You might say the weather is just perfect -- high temperatures and low humidity. But that's also the perfect conditions for wildfires.
On Monday the Virginia Department of Forestry was working its sixth fire since the Easter weekend.
Smoke rolls down the back side of Big A Mountain in remote Russell County; it's the result of the latest wildfire in Southwest Virginia.
All the conditions have been right; all that is needed is some type of ignition. The Virginia Department of Forestry has been on this particular fire since Sunday. "Putting in some control lines doing some burn out operations to get everything cleaned up so we can control this fire, hopefully within the next 12 to 24 hours," says incident commander Donnie Garman.
Because of the dry conditions, especially on the forest floor, fire can move quickly and blacken hundreds of acres. "Right now we have an area that's black that's burned a little over a hundred acres and we're looking within our containment lines of roughly 350 to 400 acres," Garman said.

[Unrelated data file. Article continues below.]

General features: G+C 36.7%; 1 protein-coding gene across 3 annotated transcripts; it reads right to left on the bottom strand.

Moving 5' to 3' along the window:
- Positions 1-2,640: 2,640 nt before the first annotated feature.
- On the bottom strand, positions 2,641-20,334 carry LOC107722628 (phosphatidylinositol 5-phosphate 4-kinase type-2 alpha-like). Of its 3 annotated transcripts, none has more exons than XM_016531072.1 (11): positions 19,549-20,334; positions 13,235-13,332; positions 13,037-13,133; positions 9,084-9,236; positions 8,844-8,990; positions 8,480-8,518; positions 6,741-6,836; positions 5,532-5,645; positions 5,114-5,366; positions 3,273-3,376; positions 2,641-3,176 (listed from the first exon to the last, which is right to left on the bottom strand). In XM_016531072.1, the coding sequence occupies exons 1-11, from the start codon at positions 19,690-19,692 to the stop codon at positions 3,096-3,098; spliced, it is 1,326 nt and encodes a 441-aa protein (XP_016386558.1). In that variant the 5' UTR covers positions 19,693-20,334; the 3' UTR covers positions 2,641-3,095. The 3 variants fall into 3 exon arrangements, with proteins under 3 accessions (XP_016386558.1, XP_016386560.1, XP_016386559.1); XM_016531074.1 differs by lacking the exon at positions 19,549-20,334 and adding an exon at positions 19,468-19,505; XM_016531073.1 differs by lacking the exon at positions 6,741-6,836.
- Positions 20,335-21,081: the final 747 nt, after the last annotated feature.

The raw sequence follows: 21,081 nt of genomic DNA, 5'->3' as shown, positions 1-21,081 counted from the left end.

This fire was just one of many wildfires in our region just over the weekend. "We've been busy, especially the last week or two. Until the weather changes it will probably continue to be activity for us," he says.
You can help cut down fire danger simply by obeying the fire regulations already in place in state. "You need to be careful with fire. Remember the 4 p.m. law is in place until the first of May. Basically they can legally burn between 4 p.m. and midnight, but at the same time they need to use common sense and proper precautions in dong so. If in doubt, the best thing to do is waiting until things green up, the humidity comes up, and we get some rain to be safe," Garman reminds us.
The forest service is particularly mindful of a few gas wells in the area, but so far they're not in danger. As soon as they get it under control and cleaned up the investigation of its cause will begin.
This fire brings the total acreage of damage to forest land to near 1,000 acres.